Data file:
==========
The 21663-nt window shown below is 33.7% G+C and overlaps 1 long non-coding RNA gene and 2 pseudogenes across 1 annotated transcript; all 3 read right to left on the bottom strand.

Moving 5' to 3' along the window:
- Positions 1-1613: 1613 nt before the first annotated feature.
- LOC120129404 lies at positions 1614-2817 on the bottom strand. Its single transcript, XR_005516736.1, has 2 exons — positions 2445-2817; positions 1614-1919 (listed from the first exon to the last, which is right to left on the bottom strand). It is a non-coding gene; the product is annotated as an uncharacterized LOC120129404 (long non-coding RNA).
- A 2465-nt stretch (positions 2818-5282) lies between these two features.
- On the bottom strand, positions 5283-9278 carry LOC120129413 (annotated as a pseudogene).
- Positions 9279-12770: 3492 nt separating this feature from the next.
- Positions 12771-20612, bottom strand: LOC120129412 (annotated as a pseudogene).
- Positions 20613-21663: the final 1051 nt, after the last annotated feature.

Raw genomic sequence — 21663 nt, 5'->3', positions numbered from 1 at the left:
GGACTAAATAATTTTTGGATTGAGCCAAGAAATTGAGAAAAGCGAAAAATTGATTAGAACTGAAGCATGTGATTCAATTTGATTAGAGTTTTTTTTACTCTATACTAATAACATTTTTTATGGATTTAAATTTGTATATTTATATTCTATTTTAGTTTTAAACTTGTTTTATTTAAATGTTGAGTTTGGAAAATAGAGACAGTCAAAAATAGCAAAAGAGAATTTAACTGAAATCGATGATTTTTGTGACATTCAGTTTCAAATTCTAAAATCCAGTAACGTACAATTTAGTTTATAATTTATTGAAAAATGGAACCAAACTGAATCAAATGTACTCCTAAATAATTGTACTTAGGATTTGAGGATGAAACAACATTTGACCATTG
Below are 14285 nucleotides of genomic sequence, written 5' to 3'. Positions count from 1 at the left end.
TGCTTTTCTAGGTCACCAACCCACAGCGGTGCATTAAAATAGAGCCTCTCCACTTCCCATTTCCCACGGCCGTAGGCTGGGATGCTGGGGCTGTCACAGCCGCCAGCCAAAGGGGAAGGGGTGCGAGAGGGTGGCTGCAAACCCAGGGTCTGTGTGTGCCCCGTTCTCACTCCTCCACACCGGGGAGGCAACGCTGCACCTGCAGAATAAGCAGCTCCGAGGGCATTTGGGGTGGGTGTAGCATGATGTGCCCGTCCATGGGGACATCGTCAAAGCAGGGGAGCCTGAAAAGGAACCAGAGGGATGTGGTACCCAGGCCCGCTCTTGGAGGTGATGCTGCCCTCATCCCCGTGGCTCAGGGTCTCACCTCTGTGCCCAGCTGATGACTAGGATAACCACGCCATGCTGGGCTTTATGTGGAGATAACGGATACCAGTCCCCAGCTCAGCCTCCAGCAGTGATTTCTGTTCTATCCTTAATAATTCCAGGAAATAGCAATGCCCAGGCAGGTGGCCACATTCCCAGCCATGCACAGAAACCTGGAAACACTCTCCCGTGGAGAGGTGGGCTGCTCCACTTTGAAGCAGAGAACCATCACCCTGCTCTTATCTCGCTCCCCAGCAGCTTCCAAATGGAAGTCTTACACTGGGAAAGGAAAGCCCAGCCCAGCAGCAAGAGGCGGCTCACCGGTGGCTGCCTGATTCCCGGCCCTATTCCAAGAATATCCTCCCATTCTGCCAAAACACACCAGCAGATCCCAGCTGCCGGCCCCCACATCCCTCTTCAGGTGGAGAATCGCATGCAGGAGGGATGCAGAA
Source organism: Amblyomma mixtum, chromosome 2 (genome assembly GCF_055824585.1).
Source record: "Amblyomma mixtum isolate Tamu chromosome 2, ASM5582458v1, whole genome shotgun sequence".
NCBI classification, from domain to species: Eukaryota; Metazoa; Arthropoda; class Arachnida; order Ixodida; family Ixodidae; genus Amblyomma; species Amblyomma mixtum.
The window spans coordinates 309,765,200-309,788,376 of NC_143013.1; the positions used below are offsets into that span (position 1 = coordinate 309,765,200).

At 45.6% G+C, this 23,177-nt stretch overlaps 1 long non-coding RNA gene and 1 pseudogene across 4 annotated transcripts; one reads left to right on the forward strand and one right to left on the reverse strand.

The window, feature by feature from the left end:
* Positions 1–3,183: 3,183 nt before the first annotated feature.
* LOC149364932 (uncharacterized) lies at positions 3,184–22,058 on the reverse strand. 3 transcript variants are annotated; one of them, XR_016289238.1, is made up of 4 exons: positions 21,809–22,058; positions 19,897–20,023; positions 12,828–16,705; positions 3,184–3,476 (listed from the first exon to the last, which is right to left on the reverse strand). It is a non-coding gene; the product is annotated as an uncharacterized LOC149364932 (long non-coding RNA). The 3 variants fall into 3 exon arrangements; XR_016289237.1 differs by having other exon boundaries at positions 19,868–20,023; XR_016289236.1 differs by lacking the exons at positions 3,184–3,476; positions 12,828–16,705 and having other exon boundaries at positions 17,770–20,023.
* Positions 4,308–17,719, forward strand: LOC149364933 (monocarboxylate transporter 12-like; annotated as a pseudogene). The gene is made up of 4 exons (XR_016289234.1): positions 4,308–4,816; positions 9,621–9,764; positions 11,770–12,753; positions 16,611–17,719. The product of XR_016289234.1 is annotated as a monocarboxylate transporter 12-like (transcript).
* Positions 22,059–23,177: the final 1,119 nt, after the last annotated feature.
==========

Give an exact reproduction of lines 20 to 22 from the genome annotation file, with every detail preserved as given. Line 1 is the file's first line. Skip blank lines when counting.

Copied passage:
* Positions 1–3,183: 3,183 nt before the first annotated feature.
* LOC149364932 (uncharacterized) lies at positions 3,184–22,058 on the reverse strand. 3 transcript variants are annotated; one of them, XR_016289238.1, is made up of 4 exons: positions 21,809–22,058; positions 19,897–20,023; positions 12,828–16,705; positions 3,184–3,476 (listed from the first exon to the last, which is right to left on the reverse strand). It is a non-coding gene; the product is annotated as an uncharacterized LOC149364932 (long non-coding RNA). The 3 variants fall into 3 exon arrangements; XR_016289237.1 differs by having other exon boundaries at positions 19,868–20,023; XR_016289236.1 differs by lacking the exons at positions 3,184–3,476; positions 12,828–16,705 and having other exon boundaries at positions 17,770–20,023.
* Positions 4,308–17,719, forward strand: LOC149364933 (monocarboxylate transporter 12-like; annotated as a pseudogene). The gene is made up of 4 exons (XR_016289234.1): positions 4,308–4,816; positions 9,621–9,764; positions 11,770–12,753; positions 16,611–17,719. The product of XR_016289234.1 is annotated as a monocarboxylate transporter 12-like (transcript).